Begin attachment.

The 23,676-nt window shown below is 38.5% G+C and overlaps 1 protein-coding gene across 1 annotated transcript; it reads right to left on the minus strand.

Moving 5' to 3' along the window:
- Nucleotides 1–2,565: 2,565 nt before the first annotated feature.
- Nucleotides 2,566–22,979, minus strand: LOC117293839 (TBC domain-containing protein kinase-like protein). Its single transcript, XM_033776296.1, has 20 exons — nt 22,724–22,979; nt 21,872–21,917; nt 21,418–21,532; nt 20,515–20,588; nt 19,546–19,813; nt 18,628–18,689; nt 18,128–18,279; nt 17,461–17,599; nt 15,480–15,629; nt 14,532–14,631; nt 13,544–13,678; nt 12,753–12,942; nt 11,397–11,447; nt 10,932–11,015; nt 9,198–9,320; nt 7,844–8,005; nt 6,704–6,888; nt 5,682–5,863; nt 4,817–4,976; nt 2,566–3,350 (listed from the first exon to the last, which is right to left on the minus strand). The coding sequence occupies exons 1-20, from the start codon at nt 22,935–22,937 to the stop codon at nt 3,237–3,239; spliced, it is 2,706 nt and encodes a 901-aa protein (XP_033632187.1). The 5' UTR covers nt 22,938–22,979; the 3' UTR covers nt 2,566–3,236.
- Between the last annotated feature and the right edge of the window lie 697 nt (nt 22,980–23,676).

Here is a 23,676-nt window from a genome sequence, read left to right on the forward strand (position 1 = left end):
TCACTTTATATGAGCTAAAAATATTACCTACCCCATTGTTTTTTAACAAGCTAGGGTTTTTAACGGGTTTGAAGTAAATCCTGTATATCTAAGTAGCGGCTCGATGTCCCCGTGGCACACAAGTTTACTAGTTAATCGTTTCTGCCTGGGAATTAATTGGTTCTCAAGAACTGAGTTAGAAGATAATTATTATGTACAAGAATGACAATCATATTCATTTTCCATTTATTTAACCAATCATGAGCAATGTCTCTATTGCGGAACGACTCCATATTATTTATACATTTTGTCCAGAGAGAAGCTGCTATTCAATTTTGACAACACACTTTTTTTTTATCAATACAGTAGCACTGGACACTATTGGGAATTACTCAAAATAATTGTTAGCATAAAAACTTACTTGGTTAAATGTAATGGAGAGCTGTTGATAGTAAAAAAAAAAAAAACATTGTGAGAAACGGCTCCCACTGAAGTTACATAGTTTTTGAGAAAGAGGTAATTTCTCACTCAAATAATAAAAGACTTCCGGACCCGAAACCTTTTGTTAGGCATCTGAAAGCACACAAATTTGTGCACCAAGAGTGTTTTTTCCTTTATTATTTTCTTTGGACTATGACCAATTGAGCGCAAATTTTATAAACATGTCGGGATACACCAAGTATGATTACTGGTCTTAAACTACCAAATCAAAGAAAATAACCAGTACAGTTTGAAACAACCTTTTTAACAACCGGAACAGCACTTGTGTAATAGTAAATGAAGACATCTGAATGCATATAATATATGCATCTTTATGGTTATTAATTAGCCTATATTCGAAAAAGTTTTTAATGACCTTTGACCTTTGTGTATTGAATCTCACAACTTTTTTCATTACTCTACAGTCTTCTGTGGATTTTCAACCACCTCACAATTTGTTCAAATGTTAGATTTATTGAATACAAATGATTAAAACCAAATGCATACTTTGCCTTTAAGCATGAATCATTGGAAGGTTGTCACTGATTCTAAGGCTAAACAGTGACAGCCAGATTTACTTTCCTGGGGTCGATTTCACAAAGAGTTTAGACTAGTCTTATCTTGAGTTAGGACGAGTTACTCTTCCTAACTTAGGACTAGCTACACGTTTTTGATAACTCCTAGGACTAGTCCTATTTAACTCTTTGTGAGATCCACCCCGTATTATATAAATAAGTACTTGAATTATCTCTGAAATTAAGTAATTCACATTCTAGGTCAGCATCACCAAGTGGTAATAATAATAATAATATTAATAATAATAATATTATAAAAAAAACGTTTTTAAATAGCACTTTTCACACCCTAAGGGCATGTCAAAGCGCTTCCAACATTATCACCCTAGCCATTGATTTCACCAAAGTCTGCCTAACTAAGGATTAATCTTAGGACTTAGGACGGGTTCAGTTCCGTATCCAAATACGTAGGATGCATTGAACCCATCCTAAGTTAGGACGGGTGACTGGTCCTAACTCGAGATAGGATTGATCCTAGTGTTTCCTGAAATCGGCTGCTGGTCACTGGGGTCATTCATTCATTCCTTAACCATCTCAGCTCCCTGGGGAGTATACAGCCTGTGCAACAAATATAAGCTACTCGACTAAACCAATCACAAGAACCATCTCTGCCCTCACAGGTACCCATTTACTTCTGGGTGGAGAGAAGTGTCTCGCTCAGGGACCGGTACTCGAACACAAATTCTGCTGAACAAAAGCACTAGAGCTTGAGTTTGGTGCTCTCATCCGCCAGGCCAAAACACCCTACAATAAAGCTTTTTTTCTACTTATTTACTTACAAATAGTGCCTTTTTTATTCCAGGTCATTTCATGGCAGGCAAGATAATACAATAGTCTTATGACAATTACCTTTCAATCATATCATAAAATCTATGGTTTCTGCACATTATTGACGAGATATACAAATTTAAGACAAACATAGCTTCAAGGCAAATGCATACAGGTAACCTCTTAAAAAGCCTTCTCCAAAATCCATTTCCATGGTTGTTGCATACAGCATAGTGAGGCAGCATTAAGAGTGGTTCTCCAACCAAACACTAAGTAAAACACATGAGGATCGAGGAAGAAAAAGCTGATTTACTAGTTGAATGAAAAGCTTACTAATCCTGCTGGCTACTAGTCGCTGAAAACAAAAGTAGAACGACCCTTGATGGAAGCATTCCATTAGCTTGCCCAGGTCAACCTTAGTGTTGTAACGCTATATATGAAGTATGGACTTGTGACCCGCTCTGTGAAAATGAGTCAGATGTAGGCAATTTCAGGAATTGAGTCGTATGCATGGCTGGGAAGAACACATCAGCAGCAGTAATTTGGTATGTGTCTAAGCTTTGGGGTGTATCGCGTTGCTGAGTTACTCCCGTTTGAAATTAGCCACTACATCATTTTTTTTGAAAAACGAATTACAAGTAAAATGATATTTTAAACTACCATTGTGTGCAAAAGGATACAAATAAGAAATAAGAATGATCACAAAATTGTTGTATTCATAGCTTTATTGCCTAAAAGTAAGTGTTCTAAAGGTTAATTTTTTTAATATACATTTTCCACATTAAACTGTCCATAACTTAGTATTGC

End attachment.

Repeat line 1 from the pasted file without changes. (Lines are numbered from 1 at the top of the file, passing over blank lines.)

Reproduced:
The 23,676-nt window shown below is 38.5% G+C and overlaps 1 protein-coding gene across 1 annotated transcript; it reads right to left on the minus strand.